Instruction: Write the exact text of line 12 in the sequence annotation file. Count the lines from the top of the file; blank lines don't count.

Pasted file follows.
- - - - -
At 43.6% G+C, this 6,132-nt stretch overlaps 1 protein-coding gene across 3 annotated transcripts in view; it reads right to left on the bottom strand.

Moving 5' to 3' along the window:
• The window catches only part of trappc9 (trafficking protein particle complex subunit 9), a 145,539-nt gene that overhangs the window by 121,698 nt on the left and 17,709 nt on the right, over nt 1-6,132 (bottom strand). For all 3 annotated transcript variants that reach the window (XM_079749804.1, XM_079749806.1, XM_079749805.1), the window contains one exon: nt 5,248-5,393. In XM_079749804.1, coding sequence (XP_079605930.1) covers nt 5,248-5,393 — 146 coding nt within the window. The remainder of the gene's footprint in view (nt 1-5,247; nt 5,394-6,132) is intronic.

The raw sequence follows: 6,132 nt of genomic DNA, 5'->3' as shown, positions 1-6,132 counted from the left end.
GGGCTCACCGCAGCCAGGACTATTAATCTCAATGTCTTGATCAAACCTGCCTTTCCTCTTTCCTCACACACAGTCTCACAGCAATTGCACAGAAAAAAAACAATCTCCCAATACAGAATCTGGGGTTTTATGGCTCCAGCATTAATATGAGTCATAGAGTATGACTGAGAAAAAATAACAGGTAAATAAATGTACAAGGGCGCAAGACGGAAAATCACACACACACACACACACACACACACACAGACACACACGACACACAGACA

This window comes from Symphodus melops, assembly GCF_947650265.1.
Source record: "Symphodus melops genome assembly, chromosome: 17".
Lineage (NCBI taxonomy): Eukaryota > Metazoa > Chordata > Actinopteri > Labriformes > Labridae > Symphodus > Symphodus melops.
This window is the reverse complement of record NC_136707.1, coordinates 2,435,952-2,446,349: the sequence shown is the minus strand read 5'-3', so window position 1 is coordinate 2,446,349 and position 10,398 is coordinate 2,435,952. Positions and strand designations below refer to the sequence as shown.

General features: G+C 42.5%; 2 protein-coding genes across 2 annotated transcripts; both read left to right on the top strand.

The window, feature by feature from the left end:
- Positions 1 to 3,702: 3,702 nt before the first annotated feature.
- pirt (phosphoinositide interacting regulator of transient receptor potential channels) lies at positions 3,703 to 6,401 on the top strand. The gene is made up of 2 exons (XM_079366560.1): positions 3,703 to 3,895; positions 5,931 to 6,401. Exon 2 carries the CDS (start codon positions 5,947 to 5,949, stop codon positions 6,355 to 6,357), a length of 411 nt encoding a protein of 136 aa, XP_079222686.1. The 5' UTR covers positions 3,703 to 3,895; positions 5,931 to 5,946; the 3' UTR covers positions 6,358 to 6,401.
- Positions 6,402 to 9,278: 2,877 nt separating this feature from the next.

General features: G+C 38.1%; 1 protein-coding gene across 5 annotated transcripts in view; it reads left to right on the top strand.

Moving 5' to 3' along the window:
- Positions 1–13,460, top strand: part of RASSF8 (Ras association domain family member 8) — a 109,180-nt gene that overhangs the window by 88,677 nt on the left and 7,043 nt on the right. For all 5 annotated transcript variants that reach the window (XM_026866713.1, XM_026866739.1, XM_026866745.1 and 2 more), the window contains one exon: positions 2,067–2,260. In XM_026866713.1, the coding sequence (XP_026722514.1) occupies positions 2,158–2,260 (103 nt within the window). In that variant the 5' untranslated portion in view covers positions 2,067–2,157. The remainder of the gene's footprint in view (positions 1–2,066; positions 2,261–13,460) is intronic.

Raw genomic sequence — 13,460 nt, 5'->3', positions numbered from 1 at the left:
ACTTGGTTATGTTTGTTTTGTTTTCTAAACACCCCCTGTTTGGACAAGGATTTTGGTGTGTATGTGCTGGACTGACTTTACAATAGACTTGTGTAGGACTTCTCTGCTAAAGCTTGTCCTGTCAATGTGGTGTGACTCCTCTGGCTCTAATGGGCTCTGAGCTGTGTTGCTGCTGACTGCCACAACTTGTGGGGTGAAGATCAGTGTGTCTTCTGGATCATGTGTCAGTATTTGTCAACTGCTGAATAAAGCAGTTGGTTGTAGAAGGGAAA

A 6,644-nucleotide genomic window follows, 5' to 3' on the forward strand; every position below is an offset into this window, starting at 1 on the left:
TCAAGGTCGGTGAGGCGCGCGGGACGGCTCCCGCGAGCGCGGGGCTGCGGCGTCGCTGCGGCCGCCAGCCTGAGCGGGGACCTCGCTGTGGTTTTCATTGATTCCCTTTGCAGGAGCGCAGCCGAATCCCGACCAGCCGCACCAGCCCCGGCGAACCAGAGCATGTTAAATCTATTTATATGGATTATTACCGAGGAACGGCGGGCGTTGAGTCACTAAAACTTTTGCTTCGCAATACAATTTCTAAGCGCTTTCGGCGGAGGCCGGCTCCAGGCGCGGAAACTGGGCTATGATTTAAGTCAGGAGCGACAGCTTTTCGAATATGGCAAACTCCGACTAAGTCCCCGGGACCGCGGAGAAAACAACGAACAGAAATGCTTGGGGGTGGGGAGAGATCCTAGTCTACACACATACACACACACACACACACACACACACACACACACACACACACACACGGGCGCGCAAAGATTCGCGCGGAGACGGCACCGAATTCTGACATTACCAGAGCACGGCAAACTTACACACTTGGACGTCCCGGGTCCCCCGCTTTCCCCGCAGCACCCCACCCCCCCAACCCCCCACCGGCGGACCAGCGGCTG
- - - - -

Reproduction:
- Positions 1 to 3,702: 3,702 nt before the first annotated feature.